Orsini F, Zarantonello L, Costa R, Rossi R, Montagnese S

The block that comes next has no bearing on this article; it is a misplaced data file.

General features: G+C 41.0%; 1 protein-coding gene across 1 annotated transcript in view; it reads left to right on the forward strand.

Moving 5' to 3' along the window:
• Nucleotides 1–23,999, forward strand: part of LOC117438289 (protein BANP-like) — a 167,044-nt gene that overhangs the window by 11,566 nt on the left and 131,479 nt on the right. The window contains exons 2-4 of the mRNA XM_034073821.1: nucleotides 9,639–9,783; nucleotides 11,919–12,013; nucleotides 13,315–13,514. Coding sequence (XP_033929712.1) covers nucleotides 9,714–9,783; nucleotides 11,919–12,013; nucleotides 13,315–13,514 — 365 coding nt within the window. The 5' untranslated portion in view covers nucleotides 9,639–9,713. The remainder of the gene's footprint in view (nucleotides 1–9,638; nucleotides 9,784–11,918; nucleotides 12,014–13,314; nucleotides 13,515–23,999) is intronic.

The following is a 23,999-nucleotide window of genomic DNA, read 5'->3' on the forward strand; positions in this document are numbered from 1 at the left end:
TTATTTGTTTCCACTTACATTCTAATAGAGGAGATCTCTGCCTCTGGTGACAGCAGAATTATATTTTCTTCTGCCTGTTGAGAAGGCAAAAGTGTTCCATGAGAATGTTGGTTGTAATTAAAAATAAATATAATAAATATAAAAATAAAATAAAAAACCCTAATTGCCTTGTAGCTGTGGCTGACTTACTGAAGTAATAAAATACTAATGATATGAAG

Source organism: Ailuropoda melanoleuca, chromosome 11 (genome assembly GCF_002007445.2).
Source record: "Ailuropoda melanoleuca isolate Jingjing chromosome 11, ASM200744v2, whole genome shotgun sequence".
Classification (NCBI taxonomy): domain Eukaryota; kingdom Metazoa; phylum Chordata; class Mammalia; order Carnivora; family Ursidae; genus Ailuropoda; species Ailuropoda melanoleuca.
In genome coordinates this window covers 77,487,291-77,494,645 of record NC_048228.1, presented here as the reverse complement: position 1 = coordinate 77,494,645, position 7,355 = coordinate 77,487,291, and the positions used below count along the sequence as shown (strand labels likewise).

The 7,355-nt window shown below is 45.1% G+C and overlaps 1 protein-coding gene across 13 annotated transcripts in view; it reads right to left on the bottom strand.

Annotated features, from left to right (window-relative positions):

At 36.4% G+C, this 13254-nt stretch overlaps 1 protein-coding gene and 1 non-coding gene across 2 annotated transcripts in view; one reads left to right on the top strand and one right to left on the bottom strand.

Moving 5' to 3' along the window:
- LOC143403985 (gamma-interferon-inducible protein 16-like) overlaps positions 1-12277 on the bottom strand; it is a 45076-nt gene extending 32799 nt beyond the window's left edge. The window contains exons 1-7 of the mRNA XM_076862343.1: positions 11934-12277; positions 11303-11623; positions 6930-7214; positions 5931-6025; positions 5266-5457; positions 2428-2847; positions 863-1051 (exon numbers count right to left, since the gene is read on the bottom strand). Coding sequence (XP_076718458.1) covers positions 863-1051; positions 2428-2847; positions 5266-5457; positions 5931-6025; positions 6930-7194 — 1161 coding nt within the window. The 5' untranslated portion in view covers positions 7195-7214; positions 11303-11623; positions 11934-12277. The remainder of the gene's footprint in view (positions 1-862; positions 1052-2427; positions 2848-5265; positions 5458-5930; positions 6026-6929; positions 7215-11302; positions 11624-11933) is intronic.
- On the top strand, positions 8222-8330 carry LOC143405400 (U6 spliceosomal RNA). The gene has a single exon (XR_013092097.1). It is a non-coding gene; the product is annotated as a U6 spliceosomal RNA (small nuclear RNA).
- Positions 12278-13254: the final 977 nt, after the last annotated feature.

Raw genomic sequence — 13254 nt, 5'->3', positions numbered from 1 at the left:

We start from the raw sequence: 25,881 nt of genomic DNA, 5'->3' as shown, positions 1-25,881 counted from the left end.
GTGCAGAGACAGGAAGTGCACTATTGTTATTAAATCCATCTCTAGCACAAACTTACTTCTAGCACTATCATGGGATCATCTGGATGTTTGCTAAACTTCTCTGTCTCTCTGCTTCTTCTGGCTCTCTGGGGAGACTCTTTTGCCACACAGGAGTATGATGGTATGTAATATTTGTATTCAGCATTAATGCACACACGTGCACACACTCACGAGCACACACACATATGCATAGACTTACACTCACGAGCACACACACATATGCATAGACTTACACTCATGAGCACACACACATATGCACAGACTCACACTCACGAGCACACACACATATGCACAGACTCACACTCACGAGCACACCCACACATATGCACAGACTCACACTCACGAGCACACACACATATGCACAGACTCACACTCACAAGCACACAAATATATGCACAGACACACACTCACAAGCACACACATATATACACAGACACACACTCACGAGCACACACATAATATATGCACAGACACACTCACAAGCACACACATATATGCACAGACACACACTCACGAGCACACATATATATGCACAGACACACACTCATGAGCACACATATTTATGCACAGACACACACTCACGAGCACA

Circadian desynchrony and sleep deprivation related to the Spring transition to Daylight Saving Time (DST) have been associated with several unfavorable outcomes, including an increase in road traffic accidents. As previous work has mainly focused on analyzing historical crash/hospitalization data, there is virtually no literature investigating the effects of DST on specific driving performance indicators. Here, the effect of the Spring transition to DST on driving performance was investigated by means of a driving simulator experiment, in which participants completed two trials (one week distance, same time and day of the week) on exactly the same simulated route, the second trial taking place in the week after the transition to DST. Results were compared to those of a control group (who also underwent two trials, both before the DST transition), and documented significant worsening of driving performance after DST, as measured by a comprehensive set of simulator-derived indices.